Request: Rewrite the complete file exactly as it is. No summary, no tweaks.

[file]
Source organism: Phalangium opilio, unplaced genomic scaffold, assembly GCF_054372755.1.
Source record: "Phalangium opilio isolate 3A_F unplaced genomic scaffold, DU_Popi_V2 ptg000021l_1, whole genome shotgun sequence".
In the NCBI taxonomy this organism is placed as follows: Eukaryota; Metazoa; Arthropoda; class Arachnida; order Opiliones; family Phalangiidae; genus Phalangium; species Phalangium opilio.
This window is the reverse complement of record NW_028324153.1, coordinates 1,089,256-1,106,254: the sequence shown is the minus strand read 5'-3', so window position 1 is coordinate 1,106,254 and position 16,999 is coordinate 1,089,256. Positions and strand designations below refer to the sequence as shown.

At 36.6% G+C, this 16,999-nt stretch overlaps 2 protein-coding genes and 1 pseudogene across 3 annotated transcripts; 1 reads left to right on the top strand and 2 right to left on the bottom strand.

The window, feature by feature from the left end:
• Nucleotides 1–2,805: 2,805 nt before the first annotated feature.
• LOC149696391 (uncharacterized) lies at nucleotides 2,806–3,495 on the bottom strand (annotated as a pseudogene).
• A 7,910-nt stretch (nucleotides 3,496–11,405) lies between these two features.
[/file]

Source organism: Phalangium opilio, unplaced genomic scaffold, assembly GCF_054372755.1.
Source record: "Phalangium opilio isolate 3A_F unplaced genomic scaffold, DU_Popi_V2 ptg000021l_1, whole genome shotgun sequence".
In the NCBI taxonomy this organism is placed as follows: Eukaryota; Metazoa; Arthropoda; class Arachnida; order Opiliones; family Phalangiidae; genus Phalangium; species Phalangium opilio.
This window is the reverse complement of record NW_028324153.1, coordinates 1,089,256-1,106,254: the sequence shown is the minus strand read 5'-3', so window position 1 is coordinate 1,106,254 and position 16,999 is coordinate 1,089,256. Positions and strand designations below refer to the sequence as shown.

At 36.6% G+C, this 16,999-nt stretch overlaps 2 protein-coding genes and 1 pseudogene across 3 annotated transcripts; 1 reads left to right on the top strand and 2 right to left on the bottom strand.

The window, feature by feature from the left end:
• Nucleotides 1–2,805: 2,805 nt before the first annotated feature.
• LOC149696391 (uncharacterized) lies at nucleotides 2,806–3,495 on the bottom strand (annotated as a pseudogene).
• A 7,910-nt stretch (nucleotides 3,496–11,405) lies between these two features.